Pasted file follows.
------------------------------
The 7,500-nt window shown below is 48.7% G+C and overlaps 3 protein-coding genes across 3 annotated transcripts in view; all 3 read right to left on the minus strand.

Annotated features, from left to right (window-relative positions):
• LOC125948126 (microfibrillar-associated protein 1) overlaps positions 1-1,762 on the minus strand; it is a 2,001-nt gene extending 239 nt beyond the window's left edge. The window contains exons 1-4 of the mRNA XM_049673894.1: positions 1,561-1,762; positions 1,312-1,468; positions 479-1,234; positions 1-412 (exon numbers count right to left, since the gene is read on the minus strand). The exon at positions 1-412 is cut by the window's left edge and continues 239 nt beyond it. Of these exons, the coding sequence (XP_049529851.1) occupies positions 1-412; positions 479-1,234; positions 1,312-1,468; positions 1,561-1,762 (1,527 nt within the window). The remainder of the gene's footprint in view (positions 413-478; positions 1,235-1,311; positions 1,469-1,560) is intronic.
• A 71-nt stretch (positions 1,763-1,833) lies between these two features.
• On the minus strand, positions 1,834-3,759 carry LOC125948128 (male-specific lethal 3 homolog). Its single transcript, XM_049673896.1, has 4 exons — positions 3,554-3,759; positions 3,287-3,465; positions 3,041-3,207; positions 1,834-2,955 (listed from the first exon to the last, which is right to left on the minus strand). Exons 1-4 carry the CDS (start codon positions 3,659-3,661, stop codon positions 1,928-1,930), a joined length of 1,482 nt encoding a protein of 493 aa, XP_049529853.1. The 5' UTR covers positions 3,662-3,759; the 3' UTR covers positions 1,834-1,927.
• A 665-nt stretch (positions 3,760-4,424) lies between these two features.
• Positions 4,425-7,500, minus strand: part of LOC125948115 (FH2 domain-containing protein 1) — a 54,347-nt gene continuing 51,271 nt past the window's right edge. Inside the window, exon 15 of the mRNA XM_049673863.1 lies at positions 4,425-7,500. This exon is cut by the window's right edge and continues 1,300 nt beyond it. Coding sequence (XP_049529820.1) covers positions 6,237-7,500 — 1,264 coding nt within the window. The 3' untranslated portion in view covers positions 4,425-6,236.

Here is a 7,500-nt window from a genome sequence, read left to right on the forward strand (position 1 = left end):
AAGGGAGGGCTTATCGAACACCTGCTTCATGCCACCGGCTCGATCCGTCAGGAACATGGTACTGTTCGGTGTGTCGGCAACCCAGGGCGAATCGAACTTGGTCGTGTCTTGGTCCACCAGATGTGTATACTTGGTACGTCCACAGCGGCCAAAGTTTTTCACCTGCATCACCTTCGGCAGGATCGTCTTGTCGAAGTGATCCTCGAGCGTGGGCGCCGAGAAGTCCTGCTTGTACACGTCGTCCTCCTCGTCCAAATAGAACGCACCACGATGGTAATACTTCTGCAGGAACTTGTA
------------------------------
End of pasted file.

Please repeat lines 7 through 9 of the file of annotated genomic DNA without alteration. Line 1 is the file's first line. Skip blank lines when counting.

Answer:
• Positions 4,425-7,500, minus strand: part of LOC125948115 (FH2 domain-containing protein 1) — a 54,347-nt gene continuing 51,271 nt past the window's right edge. Inside the window, exon 15 of the mRNA XM_049673863.1 lies at positions 4,425-7,500. This exon is cut by the window's right edge and continues 1,300 nt beyond it. Coding sequence (XP_049529820.1) covers positions 6,237-7,500 — 1,264 coding nt within the window. The 3' untranslated portion in view covers positions 4,425-6,236.

Here is a 7,500-nt window from a genome sequence, read left to right on the forward strand (position 1 = left end):
AAGGGAGGGCTTATCGAACACCTGCTTCATGCCACCGGCTCGATCCGTCAGGAACATGGTACTGTTCGGTGTGTCGGCAACCCAGGGCGAATCGAACTTGGTCGTGTCTTGGTCCACCAGATGTGTATACTTGGTACGTCCACAGCGGCCAAAGTTTTTCACCTGCATCACCTTCGGCAGGATCGTCTTGTCGAAGTGATCCTCGAGCGTGGGCGCCGAGAAGTCCTGCTTGTACACGTCGTCCTCCTCGTCCAAATAGAACGCACCACGATGGTAATACTTCTGCAGGAACTTGTA